The Monitor Movie Guide
BOSTON — Reviews in this weekly guide are written by Monitor critic David Sterritt (the first set of '+' marks in each review) unless otherwise noted. Ratings and comments by the Monitor staff panel (the second set of '+' marks in each review) reflect the sometimes diverse views of at least three other viewers. Information on violence, drugs, sex/nudity, and profanity is compiled by the panel.
+++1/2 Very Good
++ 1/2 Average
EAST PALACE, WEST PALACE (NOT RATED)
Director: Zhang Yuan. With Si Han, Hu Jun. (90 min.)
+++ A police officer confronts unexamined aspects of contemporary China and his own sensibility while interrogating a gay man he's arrested in a public park. This capably filmed drama combines earnest performances with an informed interest in psychological and sociological issues.
EVER AFTER (PG-13)
Director: Andy Tennant. With Drew Barrymore, Anjelica Huston, Dougray Scott, Jeanne Moreau. (124 min.)
+++ Prettily filmed retelling of the Cinderella story, complete with mistreated heroine, wicked stepmother, and handsome prince. There's no earthly reason for stretching this often-told tale to more than two hours, but Huston is amusingly tart as the stepmom, and it's hard to resist a movie that substitutes Leonardo da Vinci for the traditional fairy godmother.
Sex/Nudity: None. Violence: 5 scenes, mostly mild, sometimes cartoonish. Profanity: 2 mild expressions. Drugs: 2 scenes with alcohol.
THE GOVERNESS (R)
Director: Sandra Goldbacher. With Minnie Driver, Tom Wilkinson, Harriet Walter, Florence Hoath, Bruce Myers, Jonathan Rhys Meyers. (110 min.)
+++ Seeking broader horizons for her life, a young Jewish woman leaves her comfortable London home in the 1840s and becomes governess in the Christian household of an inventor who's trying to perfect the newfangled technology called photography. Driver gives a winning performance in a human-scaled story that mostly avoids romantic clichs and gender stereotypes, although a few of both creep in from time to time.
THE NEGOTIATOR (R)
Director: F. Gary Gray. With Samuel L. Jackson, Kevin Spacey, David Morse, Ron Rifkin, J.T. Walsh. (139 min.)
+ Accused of murdering an informer to cover up a financial scam, a police-force hostage negotiator takes several prisoners of his own, then refuses to speak with anyone except another hostage expert he's never met. The concept of dueling negotiators has strong dramatic potential, but the filmmakers are more interested in gimmicks and gunshots than in the psychological face-off between sharp-witted criminologists. Jackson and Spacey deserve much better material.
Sex/Nudity: None. Violence: Numerous scenes of violence and threats of violence. Profanity: 138 expletives, often harsh. Drugs: 2 scenes involving alcohol, 6 scenes with tobacco.
THE PARENT TRAP (PG)
Director: Nancy Meyers. With Lindsay Lohan, Natasha Richardson, Dennis Quaid, Lisa Ann Walter. (128 min.)
+++ Remake of the popular 1961 comedy about long-separated identical twins who learn of each other's existence at summer camp and decide to get their warring parents back together. Lohan is sparklingly good as the look-alike little girls, and the movie as a whole has enough bounce and energy to overcome a few dull spots and a too-long running time.
Sex/Nudity: None. Violence: 1 fencing scene, not violent. Profanity: None. Drugs: 6 scenes with drinking (1 in which adults permit a child to taste wine); 1 scene with a cigarette.
SEVENTH HEAVEN (NOT RATED)
Director: Benoit Jacquot. With Sandrine Kiberlain, Vincent Lindon, Franois Berland. (88 min.)
+++ During a time of mounting confusion in her life, a young woman meets an eccentric psychotherapist who claims to have a cure for her ills, and their relationship leads to new problems with her professionally successful but emotionally insecure husband. Jacquot makes good use of his filmmaking skills and shows his usual concern for problems faced by contemporary women, although this drama would be stronger if the male characters were fleshed out more convincingly.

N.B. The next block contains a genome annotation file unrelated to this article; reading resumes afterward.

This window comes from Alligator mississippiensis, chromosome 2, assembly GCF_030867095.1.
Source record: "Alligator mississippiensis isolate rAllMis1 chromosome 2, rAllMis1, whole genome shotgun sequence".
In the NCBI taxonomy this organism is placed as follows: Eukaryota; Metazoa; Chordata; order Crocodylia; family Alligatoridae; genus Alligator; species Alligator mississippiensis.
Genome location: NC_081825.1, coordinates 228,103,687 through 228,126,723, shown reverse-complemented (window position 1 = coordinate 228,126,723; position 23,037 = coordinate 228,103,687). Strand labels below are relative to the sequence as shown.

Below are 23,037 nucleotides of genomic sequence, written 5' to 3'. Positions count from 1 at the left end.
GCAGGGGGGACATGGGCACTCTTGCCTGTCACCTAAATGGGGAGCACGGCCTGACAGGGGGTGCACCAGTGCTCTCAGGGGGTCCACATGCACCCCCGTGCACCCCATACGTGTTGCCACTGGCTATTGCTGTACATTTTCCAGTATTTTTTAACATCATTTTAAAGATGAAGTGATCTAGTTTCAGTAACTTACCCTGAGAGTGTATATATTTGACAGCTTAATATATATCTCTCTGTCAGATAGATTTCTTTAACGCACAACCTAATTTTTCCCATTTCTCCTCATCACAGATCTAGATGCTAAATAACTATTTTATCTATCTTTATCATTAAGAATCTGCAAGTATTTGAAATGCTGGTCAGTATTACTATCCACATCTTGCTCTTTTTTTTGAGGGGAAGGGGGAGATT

Currently in Release
BROTHER (NOT RATED)
Director: Alexei Balabanov. With Sergei Bodrov Jr., Victor Suhorukov, Svetlana Pismichenko, Maria Zhokova. (96 min.)
+++ Ready to start life afresh after leaving the military, a young Russian man goes to work for his brother, an unthinking thug who regards the new capitalist system as a license to cheat, steal, and kill. Balabanov employs both humor and horror in painting this harrowing portrait of Russia today.
Sex/Nudity: None. Violence: 15 instances, not unnecessarily graphic. Profanity: 18, mostly strong expressions. Drugs: Several scenes of smoking and drinking, 1 instance of pot smoking, 2 instances of offers to buy drugs.
DISTURBING BEHAVIOR (R)
Director: David Nutter. With James Marsden, Katie Holmes, Nick Stahl, Bruce Greenwood, William Sadler (95 min.)
+ "Disturbing Behavior" is like a bad imitation of an "X-Files" episode, but it takes nearly twice as long to tell. This high school comedy-thriller takes place in a small Pacific Northwest town where all the high school rebels are mysteriously turning into a bunch of psychopathic nerds called the Blue Ribbons. Neither the special effects, action sequences, character development, photography, nor dialogue come together to create anything resembling a solid plot. Contains graphic violence. By Ari Denison
Sex/Nudity: 1 scene of partial nudity, 1 scene of sex. Violence: Several very bloody scenes. Profanity: 20 expressions. Drugs: 4 scenes with drugs, lots of smoking.
LETHAL WEAPON 4 (R)
Director: Richard Donner. With Mel Gibson, Danny Glover, Joe Pesci, Renee Russo, Chris Rock, Jet Li. (127 min.)
++ As fans of this series know, the lethal weapons aren't the guns the guys carry, but the guys themselves - two L.A. cops whose pursuit of wrongdoers often causes more damage than the wrongdoers. Gibson and Glover haven't lost their crowd-pleasing chemistry, and the story's manic violence is partly balanced by glimpses of antigun posters at the police station. The movie has homophobic touches, though, and with so many Asian characters, some viewers may wonder why every single one is portrayed as either a hapless victim or a wicked villain.
++ Explosive, gratuitous violence, plotless.
Sex/Nudity: Sexual innuendo, nothing graphic. Violence: About 75 instances. The film was a vehicle for violent action sequences. Profanity: Over 110 expressions, most highly offensive. Drugs: About 6 scenes of drinking and/or smoking.
Director: Daisy von Scherler Mayer. With Hatty Jones, Frances McDormand, Nigel Hawthorne, Stphane Audrane. (90 min.)
+++ Young children will enjoy this colorful tale of a little girl who tries to save her beloved boarding school from being shut down by the wealthy old coot who owns it; there's also a subplot about a naughty neighbor who gets kidnapped by his tutor. Based on the classic children's books by Ludwig Bemelmans.
++++ Witty, sweet, charming.